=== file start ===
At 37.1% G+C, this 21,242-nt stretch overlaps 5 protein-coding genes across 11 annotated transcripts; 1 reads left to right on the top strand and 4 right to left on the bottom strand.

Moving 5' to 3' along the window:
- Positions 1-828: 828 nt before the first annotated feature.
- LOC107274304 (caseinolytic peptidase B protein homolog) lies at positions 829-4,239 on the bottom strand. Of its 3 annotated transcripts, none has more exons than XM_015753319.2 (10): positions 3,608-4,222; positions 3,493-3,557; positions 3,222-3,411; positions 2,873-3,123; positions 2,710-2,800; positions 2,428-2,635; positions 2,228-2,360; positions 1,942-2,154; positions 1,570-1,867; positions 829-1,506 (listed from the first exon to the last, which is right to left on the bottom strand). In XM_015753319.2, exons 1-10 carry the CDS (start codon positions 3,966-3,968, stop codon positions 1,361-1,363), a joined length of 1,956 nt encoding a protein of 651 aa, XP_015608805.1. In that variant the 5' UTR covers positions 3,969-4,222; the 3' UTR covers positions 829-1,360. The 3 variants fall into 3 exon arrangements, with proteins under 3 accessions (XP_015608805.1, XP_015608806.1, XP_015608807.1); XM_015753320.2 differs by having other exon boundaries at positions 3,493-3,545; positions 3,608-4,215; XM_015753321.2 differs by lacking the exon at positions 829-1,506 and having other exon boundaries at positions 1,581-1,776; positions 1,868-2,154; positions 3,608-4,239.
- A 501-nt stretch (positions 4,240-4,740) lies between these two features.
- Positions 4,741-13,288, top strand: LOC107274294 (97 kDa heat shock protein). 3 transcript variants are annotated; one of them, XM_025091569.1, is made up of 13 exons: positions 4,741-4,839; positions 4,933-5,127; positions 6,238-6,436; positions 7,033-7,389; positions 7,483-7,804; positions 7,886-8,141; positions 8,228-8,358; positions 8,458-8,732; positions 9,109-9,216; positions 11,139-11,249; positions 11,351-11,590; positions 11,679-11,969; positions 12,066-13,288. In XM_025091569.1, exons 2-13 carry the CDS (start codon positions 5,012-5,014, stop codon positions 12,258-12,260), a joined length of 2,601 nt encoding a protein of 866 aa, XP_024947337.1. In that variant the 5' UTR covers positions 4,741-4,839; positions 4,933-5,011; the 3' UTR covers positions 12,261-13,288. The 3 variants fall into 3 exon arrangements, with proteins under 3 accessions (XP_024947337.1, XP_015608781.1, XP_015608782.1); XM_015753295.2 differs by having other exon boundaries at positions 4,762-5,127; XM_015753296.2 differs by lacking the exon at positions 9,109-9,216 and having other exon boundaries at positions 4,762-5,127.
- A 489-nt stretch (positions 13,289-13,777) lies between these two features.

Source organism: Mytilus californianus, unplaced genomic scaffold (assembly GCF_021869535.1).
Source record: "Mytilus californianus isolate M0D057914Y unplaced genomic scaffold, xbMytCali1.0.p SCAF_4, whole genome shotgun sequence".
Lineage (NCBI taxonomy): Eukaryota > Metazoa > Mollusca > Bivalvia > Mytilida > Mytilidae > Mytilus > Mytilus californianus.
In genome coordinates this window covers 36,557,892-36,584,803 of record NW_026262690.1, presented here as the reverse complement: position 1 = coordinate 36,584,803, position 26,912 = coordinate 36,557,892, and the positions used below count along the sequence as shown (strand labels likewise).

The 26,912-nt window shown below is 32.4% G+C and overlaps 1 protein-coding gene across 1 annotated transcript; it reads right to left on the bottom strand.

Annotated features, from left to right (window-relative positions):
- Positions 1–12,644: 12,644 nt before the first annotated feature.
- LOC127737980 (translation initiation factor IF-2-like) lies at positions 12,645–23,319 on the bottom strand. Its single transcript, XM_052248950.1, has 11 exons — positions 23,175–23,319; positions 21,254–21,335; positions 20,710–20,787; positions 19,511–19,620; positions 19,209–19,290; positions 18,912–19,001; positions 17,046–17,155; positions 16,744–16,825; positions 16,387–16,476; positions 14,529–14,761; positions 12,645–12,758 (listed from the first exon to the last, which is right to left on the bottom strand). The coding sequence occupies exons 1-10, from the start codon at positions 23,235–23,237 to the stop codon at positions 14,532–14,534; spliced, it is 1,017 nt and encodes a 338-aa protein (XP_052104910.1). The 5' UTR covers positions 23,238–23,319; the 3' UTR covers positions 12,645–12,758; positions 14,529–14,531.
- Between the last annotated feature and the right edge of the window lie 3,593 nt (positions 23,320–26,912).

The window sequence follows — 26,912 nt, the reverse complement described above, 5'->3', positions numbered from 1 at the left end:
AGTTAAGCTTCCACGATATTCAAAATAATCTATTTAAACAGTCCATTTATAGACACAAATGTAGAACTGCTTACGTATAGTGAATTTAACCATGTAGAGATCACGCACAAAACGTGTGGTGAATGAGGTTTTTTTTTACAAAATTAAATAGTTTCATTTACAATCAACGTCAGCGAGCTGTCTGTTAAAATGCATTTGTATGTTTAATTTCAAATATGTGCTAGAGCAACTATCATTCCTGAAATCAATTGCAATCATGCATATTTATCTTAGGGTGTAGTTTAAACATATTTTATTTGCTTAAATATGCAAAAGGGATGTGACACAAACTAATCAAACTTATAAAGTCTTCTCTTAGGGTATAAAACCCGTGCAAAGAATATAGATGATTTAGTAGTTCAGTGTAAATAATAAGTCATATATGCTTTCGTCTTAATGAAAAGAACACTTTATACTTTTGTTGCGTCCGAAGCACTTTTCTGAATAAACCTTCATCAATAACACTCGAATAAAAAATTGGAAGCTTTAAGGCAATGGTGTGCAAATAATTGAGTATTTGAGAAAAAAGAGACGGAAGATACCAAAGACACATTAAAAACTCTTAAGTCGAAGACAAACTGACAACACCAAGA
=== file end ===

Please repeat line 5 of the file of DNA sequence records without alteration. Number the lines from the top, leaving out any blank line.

- A 501-nt stretch (positions 4,240-4,740) lies between these two features.